Thursday, March 18, 2004

8th Circuit Reverses Decision to Admit Economist's Opinion on Antitrust Damages

The Eighth Circuit has reversed the trial court's decision admitting an economist's testimony on damages in an antitrust case arising under section 1 of the Sherman Act. The expert was qualified, according to the panel, but his opinion was unhelpful to the trier of fact, because it failed to "incorporate all aspects of the economic reality," such as how the emergence of competitors affected the rate of growth of plaintiff's profits. The panel left open the possibility that the expert could offer a revised opinion, using an appropriate rule of reason analysis, on remand. See Craftsmen Limousine, Inc. v. Ford Motor Co., No. 03-1441 (8th Cir. Mar. 15, 2004) (Melloy, Lay, & Smith, JJ.).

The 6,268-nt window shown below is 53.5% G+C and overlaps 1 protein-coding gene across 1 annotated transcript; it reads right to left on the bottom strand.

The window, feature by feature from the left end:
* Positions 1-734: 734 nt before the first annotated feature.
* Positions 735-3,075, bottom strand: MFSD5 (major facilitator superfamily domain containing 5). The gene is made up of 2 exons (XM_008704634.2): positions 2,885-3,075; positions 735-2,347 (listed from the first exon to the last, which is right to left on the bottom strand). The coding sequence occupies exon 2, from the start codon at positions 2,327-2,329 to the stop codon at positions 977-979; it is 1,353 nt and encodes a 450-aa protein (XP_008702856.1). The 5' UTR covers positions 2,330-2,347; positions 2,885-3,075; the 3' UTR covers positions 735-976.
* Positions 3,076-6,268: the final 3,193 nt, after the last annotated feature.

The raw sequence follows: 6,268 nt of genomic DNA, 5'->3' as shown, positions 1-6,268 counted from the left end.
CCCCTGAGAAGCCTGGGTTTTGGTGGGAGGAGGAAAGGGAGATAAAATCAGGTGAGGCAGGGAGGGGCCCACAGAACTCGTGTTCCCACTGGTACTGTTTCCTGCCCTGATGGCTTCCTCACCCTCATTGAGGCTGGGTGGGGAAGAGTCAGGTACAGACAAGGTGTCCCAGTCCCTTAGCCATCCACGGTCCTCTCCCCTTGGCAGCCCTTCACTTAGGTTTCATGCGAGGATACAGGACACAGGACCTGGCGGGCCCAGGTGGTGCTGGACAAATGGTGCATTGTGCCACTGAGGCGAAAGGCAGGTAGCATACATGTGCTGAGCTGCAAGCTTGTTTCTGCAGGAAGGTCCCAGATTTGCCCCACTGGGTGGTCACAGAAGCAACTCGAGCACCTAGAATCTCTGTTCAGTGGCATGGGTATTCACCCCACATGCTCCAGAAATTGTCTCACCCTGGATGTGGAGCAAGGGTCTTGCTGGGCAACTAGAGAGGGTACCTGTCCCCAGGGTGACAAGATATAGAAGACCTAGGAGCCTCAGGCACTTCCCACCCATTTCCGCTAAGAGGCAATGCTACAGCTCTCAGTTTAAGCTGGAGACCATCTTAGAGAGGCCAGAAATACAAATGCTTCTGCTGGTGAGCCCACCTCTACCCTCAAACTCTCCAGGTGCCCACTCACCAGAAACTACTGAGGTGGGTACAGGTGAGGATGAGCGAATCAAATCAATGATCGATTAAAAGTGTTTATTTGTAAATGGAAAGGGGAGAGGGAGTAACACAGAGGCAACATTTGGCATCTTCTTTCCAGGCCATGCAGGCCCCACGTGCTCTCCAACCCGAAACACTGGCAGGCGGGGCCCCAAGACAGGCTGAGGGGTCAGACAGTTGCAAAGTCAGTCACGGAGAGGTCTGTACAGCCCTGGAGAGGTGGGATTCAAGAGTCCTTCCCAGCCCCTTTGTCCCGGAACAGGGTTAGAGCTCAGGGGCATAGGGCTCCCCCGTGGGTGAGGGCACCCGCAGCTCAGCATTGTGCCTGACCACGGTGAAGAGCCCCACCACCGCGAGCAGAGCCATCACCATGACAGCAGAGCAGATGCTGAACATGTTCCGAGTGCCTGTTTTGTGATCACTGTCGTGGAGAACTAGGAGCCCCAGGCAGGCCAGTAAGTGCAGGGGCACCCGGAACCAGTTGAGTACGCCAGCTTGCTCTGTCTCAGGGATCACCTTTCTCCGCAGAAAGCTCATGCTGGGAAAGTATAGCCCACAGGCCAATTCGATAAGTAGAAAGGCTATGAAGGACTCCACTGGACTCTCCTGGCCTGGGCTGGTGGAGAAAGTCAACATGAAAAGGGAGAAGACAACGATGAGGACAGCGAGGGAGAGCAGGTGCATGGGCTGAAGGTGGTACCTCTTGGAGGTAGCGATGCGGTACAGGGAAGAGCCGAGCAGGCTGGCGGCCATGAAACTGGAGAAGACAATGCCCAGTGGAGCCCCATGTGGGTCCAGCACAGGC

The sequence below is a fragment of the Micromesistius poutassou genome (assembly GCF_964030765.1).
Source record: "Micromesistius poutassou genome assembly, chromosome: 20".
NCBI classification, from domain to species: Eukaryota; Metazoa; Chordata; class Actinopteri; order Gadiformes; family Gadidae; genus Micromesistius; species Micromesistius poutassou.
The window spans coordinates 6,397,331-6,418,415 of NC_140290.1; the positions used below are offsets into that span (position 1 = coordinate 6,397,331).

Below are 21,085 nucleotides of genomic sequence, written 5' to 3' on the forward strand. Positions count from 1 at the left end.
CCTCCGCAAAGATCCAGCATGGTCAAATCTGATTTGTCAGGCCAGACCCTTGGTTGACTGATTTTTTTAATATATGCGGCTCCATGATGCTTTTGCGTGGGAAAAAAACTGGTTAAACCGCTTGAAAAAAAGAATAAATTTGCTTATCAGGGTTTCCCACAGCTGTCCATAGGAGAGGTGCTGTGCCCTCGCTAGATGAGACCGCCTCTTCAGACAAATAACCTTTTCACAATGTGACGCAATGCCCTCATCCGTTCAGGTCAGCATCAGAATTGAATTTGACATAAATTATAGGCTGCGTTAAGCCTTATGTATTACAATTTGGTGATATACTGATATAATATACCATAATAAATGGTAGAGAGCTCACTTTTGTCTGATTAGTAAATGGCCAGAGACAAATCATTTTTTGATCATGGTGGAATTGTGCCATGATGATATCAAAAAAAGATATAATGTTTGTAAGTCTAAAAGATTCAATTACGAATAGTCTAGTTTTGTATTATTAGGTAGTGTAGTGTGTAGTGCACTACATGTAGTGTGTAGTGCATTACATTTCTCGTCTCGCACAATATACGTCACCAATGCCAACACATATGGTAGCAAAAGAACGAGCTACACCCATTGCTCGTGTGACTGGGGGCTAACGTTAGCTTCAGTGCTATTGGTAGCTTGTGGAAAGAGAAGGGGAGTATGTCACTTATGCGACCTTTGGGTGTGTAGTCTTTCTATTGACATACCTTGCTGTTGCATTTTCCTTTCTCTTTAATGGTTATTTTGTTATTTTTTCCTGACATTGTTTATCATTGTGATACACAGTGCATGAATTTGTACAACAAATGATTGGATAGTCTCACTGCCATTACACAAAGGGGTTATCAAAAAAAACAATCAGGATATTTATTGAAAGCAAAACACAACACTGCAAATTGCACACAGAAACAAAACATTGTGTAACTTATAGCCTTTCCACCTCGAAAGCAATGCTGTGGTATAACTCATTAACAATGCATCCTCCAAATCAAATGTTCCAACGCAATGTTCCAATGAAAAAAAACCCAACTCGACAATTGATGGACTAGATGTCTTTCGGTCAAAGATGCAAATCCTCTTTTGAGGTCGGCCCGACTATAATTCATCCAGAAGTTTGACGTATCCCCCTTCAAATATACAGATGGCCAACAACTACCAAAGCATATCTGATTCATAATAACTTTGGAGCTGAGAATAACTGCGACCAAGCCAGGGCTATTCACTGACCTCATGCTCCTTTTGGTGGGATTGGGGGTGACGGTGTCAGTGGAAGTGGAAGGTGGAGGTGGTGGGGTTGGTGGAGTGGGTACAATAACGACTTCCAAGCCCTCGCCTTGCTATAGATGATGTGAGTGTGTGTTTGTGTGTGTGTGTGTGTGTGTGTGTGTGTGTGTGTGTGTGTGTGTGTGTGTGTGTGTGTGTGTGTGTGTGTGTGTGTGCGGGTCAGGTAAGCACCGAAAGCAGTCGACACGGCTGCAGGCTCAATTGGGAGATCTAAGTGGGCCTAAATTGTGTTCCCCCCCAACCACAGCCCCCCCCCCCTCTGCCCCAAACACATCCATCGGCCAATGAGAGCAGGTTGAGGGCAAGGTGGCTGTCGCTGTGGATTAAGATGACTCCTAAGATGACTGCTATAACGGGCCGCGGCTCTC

Fed. R. Evid. 702: If scientific, technical, or other specialized knowledge will assist the trier of fact to understand the evidence or to determine a fact in issue, a witness qualified as an expert by knowledge, skill, experience, training, or education, may testify thereto in the form of an opinion or otherwise, if (1) the testimony is based upon sufficient facts or data, (2) the testimony is the product of reliable principles and methods, and (3) the witness has applied the principles and methods reliably to the facts of the case.